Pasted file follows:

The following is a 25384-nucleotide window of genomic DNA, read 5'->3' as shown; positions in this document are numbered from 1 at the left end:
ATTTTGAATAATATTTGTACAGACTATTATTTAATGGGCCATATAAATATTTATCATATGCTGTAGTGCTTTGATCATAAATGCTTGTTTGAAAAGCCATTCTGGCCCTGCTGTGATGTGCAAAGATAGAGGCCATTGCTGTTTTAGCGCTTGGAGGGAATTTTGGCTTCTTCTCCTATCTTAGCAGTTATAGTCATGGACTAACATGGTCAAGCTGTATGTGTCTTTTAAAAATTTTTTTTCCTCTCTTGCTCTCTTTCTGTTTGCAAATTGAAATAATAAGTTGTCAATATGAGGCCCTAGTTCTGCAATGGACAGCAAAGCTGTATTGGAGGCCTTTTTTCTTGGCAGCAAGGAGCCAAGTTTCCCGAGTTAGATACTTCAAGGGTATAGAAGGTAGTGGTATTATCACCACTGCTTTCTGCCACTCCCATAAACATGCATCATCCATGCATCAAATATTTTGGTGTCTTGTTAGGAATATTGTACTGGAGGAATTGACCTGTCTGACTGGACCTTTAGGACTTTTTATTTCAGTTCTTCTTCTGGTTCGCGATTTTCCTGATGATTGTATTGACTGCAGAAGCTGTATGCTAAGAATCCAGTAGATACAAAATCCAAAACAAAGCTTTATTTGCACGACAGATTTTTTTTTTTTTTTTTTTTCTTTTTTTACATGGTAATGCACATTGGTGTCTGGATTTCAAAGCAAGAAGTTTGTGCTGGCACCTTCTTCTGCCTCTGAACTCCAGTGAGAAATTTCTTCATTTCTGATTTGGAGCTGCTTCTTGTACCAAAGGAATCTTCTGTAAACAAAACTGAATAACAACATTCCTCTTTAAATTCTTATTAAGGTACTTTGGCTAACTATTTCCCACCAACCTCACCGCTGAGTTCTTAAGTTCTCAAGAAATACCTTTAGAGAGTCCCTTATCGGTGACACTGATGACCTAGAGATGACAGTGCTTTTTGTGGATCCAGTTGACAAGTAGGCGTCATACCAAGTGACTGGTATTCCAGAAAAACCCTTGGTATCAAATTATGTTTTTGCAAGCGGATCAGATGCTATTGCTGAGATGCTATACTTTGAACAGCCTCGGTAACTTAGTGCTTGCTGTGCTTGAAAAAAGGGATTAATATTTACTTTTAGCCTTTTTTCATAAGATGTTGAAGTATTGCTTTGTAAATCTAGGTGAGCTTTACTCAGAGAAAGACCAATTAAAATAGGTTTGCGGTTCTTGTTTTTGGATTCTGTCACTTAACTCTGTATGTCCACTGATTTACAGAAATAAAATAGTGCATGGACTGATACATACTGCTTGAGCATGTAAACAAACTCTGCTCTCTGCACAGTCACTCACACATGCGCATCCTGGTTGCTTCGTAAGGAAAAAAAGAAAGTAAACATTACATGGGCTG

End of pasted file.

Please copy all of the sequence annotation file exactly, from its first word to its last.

The following is a 25384-nucleotide window of genomic DNA, read 5'->3' as shown; positions in this document are numbered from 1 at the left end:
ATTTTGAATAATATTTGTACAGACTATTATTTAATGGGCCATATAAATATTTATCATATGCTGTAGTGCTTTGATCATAAATGCTTGTTTGAAAAGCCATTCTGGCCCTGCTGTGATGTGCAAAGATAGAGGCCATTGCTGTTTTAGCGCTTGGAGGGAATTTTGGCTTCTTCTCCTATCTTAGCAGTTATAGTCATGGACTAACATGGTCAAGCTGTATGTGTCTTTTAAAAATTTTTTTTCCTCTCTTGCTCTCTTTCTGTTTGCAAATTGAAATAATAAGTTGTCAATATGAGGCCCTAGTTCTGCAATGGACAGCAAAGCTGTATTGGAGGCCTTTTTTCTTGGCAGCAAGGAGCCAAGTTTCCCGAGTTAGATACTTCAAGGGTATAGAAGGTAGTGGTATTATCACCACTGCTTTCTGCCACTCCCATAAACATGCATCATCCATGCATCAAATATTTTGGTGTCTTGTTAGGAATATTGTACTGGAGGAATTGACCTGTCTGACTGGACCTTTAGGACTTTTTATTTCAGTTCTTCTTCTGGTTCGCGATTTTCCTGATGATTGTATTGACTGCAGAAGCTGTATGCTAAGAATCCAGTAGATACAAAATCCAAAACAAAGCTTTATTTGCACGACAGATTTTTTTTTTTTTTTTTTTTCTTTTTTTACATGGTAATGCACATTGGTGTCTGGATTTCAAAGCAAGAAGTTTGTGCTGGCACCTTCTTCTGCCTCTGAACTCCAGTGAGAAATTTCTTCATTTCTGATTTGGAGCTGCTTCTTGTACCAAAGGAATCTTCTGTAAACAAAACTGAATAACAACATTCCTCTTTAAATTCTTATTAAGGTACTTTGGCTAACTATTTCCCACCAACCTCACCGCTGAGTTCTTAAGTTCTCAAGAAATACCTTTAGAGAGTCCCTTATCGGTGACACTGATGACCTAGAGATGACAGTGCTTTTTGTGGATCCAGTTGACAAGTAGGCGTCATACCAAGTGACTGGTATTCCAGAAAAACCCTTGGTATCAAATTATGTTTTTGCAAGCGGATCAGATGCTATTGCTGAGATGCTATACTTTGAACAGCCTCGGTAACTTAGTGCTTGCTGTGCTTGAAAAAAGGGATTAATATTTACTTTTAGCCTTTTTTCATAAGATGTTGAAGTATTGCTTTGTAAATCTAGGTGAGCTTTACTCAGAGAAAGACCAATTAAAATAGGTTTGCGGTTCTTGTTTTTGGATTCTGTCACTTAACTCTGTATGTCCACTGATTTACAGAAATAAAATAGTGCATGGACTGATACATACTGCTTGAGCATGTAAACAAACTCTGCTCTCTGCACAGTCACTCACACATGCGCATCCTGGTTGCTTCGTAAGGAAAAAAAGAAAGTAAACATTACATGGGCTG